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Storm cleanup continues; tornado confirmed in Lincoln

By MICHAEL COUSINEAU and JASON SCHREIBER
New Hampshire Union Leader

June 19. 2018 9:28PM
Irene Docos gestures while walking around the base of an uprooted tree that fell on her North Street house in Manchester during Monday night's storm. (DAVID LANE/UNION LEADER)



A large white pine fell between two Manchester houses during Monday night’s storm, damaging a a fence and swing set on Hemlock Street. (DAVID LANE/UNION LEADER)

Irene Docos was upset when a strong thunderstorm split part of a tree, which landed on her black SUV Monday.

Then she spotted worse damage.

Strong winds also uprooted a large ash tree, which fell on the roof of her Colonial-style home at the corner of North and Russell streets in Manchester.

“I started bawling my eyes out,” Docos said Tuesday outside her North Street home. “I couldn’t believe it.”




Irene Docos, right, is comforted by her sister, Doris Gottier, in front of her house on North Street in Manchester, which was hit by a large tree uprooted during Monday night’s storm. (DAVID LANE/UNION LEADER)

Powerful thunderstorms that rolled across the state Monday knocked out power to tens of thousands of homes and businesses. Eversource reported its peak outage of more than 80,000 customers happened about 7 p.m. Monday. That number was down to a few thousand Tuesday night.

“We anticipate most of our customers will be restored by tonight. Work to restore some single-customer outages in the hardest-hit communities, such as Keene and Derry, may continue into Wednesday,” Eversource spokesman Kaitlyn Woods said Tuesday.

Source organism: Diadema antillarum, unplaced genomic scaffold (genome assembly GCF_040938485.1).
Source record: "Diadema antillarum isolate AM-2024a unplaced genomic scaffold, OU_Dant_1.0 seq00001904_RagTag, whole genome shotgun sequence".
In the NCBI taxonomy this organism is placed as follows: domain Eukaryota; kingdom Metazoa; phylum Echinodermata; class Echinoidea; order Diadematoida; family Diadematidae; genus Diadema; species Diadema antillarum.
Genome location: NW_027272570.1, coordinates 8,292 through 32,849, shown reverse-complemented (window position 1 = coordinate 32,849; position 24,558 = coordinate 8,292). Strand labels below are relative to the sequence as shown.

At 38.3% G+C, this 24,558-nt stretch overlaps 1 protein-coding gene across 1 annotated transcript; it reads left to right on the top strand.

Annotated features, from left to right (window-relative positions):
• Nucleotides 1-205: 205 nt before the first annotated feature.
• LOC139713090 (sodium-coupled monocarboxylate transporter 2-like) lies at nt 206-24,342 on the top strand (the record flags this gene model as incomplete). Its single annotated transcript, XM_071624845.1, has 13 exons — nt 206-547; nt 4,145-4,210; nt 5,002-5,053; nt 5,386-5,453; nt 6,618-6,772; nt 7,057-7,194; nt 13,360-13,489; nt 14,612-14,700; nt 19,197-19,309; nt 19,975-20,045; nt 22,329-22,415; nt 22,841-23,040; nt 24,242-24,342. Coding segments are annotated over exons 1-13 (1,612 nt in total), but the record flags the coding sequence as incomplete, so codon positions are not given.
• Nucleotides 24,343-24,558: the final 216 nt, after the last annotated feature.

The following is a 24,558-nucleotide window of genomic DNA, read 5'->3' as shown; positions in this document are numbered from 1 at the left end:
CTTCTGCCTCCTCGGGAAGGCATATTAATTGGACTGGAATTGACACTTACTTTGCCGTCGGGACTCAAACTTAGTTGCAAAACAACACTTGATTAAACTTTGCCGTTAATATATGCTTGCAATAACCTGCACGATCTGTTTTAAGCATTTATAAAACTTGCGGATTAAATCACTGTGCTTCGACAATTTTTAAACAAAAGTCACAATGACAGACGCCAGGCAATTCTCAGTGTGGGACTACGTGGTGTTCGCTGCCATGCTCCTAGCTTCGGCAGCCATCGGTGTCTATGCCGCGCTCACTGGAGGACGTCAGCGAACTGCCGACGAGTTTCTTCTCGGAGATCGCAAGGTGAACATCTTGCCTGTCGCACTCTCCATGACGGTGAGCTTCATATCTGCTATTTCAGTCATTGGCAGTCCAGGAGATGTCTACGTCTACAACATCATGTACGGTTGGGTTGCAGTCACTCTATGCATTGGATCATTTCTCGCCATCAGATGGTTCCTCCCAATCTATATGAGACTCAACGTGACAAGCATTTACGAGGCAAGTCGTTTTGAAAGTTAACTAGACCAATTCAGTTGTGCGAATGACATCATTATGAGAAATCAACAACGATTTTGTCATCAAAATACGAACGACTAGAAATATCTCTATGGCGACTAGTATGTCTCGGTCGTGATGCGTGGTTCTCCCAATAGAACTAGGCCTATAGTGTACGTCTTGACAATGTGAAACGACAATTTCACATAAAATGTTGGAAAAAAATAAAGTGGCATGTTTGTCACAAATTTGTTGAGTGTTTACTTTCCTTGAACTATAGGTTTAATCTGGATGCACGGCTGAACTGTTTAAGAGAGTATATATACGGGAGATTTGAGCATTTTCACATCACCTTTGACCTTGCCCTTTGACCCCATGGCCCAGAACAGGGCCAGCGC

Tornado in Lincoln

The National Weather Service confirmed a tornado had touched down near Lincoln, but it hit in a remote area and isn’t believed to have caused any significant damage.

The weak tornado was captured on video by a hiker on Mount Pemigewasset just before 3:30 p.m. — about the time warnings were issued after radar indicated a possible tornado. 

“It looked like it was just out on the mountains out there. If there was any damage it was probably just some trees and ripped off branches,” said William Watson, a meteorologist with the National Weather Service in Gray, Maine.



Watson said no assessment teams were sent to the area because the tornado was confirmed by the video and matched the radar signature at the time.

Watson said the weather service hasn’t confirmed images of what appeared to be a funnel cloud in the Durham area. He said it didn’t appear that there was any rotation in a video of the storm.

“It could be a low-hanging cloud that often looks like a descending funnel cloud,” he said.

Durham resident Shannon Keyes snapped a photo of what she believes was a funnel cloud as she was walking back to her vehicle. Keyes, an administrative court assistant at Rockingham County Superior Court, was at the outdoor pool at the University of New Hampshire after work when she spotted the unusual sight.

“It was very short-lived, but it did look like it was starting to swirl,” she said.

Keyes said she knew the forecast called for rain and a possible thunderstorm, but she wasn’t aware of the tornado warnings for storms earlier in the day in the North Country.




Cleanup crews out

In Manchester, yellow tape kept people from walking through several downed trees in Oak Park along Maple Street. Manchester parks crews worked with Eversource and police to make sure roads were cleared by Tuesday morning.

“The parks division of the public works department responded to just over 15 trees within the streets and other trees within other city properties, including parks,” said DPW Director Kevin Sheppard.

A block from Docos’ home, John DiCroce was cleaning up tree debris outside his home at the corner of North and Hemlock streets.

“The wind came up and was probably over in a minute,” DiCroce said, estimating it at 75 to 80 mph.

Not far from DiCroce’s house, a large tree crashed onto playground set on Hemlock Street. Some trees he saw downed in his neighborhood he “never thought would come down,” DiCroce said.


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